Commissioned by Oklahoma State Legislature
Sequoyah was a Cherokee Indian who was a skilled silver craftsman who never learned to speak, write or read English. He is credited with inventing the Cherokee syllabary, which had a profound influence on the tribe. Within several months of Sequoyah's unveiling of his invention, a substantial number of people in the Cherokee Nation reportedly were able to read and write in their own language. By 1825 much of the Bible and numerous hymns had been translated into Cherokee. By 1828 the first Indian newspaper was published along with religious pamphlets, educational materials and legal documents. He continued to serve the Cherokee people as a statesman and diplomat until his death.
Commissioned by the Oklahoma State Legislature, Charles Banks Wilson completed this life-size portrait of Sequoyah in 1963 for the state capitol rotunda. In preparation to paint the legendary Cherokee, Wilson roamed the hills near Sequoyah's home. Armed with a recreation done with crayon of a painting of Sequoyah that burned in a fire at the Smithsonian Institute, Wilson searched Tahlequah for anyone that may resemble Sequoyah. As a result, six men and one woman posed as models for the portrait. In honor of Sequoyah's creation of the Cherokee alphabet, Wilson depicts the legendary figure writing into the rich soil of Oklahoma with a stick, a common occurrence among teachers of the time.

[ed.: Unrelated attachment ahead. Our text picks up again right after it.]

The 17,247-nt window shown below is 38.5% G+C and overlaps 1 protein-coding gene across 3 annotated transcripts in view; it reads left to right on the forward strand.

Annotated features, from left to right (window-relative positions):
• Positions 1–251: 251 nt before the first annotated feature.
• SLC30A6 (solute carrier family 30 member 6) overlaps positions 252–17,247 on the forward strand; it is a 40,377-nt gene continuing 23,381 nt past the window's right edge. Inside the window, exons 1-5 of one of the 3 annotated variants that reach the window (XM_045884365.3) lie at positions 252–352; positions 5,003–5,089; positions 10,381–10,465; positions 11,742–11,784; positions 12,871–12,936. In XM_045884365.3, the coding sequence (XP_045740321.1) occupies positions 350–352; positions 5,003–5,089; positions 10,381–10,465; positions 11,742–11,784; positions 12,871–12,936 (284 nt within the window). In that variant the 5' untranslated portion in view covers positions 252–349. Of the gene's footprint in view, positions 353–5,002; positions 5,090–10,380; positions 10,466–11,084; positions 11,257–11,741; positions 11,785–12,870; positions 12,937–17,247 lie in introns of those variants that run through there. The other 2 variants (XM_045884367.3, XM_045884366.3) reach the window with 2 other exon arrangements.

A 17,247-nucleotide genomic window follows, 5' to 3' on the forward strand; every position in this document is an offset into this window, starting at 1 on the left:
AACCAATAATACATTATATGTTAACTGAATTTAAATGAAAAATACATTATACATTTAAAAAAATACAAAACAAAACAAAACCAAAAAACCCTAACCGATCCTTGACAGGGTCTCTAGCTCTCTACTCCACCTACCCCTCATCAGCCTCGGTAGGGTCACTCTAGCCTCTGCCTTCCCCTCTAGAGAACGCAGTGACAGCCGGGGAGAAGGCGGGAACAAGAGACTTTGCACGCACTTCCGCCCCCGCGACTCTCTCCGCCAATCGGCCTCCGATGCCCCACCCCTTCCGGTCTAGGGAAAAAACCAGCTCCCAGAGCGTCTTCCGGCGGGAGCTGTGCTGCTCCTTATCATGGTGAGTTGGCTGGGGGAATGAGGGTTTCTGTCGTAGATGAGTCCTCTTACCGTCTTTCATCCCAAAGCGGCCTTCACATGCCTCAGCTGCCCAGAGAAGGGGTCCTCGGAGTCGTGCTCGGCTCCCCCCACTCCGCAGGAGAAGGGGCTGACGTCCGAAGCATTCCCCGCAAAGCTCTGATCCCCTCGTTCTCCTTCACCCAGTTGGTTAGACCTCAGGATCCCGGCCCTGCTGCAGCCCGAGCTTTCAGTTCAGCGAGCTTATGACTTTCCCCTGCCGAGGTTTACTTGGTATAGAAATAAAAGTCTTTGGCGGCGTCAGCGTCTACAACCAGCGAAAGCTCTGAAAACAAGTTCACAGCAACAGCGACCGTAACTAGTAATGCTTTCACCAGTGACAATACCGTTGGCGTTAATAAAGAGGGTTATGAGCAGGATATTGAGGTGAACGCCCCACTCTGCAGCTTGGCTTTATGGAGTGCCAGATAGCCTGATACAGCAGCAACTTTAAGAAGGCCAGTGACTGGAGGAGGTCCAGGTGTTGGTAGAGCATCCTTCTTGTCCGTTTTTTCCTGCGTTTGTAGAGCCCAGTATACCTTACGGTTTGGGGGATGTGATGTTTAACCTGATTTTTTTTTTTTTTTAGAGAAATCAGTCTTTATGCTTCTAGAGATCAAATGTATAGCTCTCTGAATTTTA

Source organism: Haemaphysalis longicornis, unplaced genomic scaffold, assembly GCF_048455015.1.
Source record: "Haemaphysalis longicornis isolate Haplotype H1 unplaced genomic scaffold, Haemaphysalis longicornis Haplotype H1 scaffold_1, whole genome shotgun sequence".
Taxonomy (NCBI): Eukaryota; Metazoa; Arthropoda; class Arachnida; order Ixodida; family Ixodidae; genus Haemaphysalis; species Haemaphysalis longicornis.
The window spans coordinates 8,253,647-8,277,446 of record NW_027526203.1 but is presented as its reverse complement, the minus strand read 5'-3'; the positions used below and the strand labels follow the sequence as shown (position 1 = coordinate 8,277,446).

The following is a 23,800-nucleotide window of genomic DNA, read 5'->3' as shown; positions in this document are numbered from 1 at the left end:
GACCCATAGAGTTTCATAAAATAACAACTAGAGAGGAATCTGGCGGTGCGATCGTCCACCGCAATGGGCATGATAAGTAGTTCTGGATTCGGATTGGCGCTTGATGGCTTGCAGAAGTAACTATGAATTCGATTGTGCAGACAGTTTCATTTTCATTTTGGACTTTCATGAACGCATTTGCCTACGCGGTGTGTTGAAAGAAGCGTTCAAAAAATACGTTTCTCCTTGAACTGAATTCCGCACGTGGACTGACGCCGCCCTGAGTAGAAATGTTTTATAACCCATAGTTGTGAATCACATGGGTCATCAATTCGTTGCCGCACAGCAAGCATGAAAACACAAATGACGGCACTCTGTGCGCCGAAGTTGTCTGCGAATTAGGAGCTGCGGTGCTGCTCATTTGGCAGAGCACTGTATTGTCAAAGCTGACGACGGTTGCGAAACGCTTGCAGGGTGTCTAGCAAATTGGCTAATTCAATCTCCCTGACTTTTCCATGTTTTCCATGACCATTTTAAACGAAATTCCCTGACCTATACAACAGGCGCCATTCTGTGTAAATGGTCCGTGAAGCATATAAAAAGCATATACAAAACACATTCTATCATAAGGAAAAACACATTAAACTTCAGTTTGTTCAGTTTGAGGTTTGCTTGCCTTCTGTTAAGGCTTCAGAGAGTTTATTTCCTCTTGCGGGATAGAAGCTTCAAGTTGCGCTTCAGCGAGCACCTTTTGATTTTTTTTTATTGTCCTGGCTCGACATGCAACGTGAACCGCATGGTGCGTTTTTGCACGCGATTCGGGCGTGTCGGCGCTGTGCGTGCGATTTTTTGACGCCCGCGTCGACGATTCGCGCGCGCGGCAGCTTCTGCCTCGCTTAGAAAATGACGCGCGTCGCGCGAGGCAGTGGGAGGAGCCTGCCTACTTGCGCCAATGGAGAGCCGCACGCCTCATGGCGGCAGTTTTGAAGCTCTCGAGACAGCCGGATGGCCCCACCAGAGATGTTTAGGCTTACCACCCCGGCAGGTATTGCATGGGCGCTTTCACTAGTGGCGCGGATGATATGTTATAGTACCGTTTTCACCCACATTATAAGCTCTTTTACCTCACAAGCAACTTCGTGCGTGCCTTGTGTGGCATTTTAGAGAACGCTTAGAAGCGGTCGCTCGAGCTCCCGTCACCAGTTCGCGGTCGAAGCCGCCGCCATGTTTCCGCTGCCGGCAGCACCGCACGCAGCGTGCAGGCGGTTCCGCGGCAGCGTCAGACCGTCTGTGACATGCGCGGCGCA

Charles Banks Wilson was born in 1918 in Arkansas and grew up in Miami, Oklahoma. Educated at the Art Institute of Chicago from 1936-1940, he was given an award from the Chicago Society of Lithographers and Etchers, and his work was added to the Art Institute collection. While at the Art Institute, he also began a project whereupon he sketched portraits of numerous members of Oklahoma's American Indian tribes – a project that would soon become a lifelong artistic journey.
Wilson completed his education in Chicago and later returned to Oklahoma in 1943, where he established a permanent studio in Miami. Two years later, he began teaching night classes in drawing at Northeastern Oklahoma A&M College. Eventually he became head of the art department, a position he held until 1960. During this period he continued to illustrate books and produce lithographs from his own press.
In 1957, he completed his first portrait commission for Tulsa oilman and collector Thomas Gilcrease. Perhaps one of Wilson's greatest achievements came when the U.S. Senate selected four of his paintings to be shown in 20 world capitals. In 2001, he was named an Oklahoma Cultural Treasure and is a member of the Oklahoma Hall of Fame.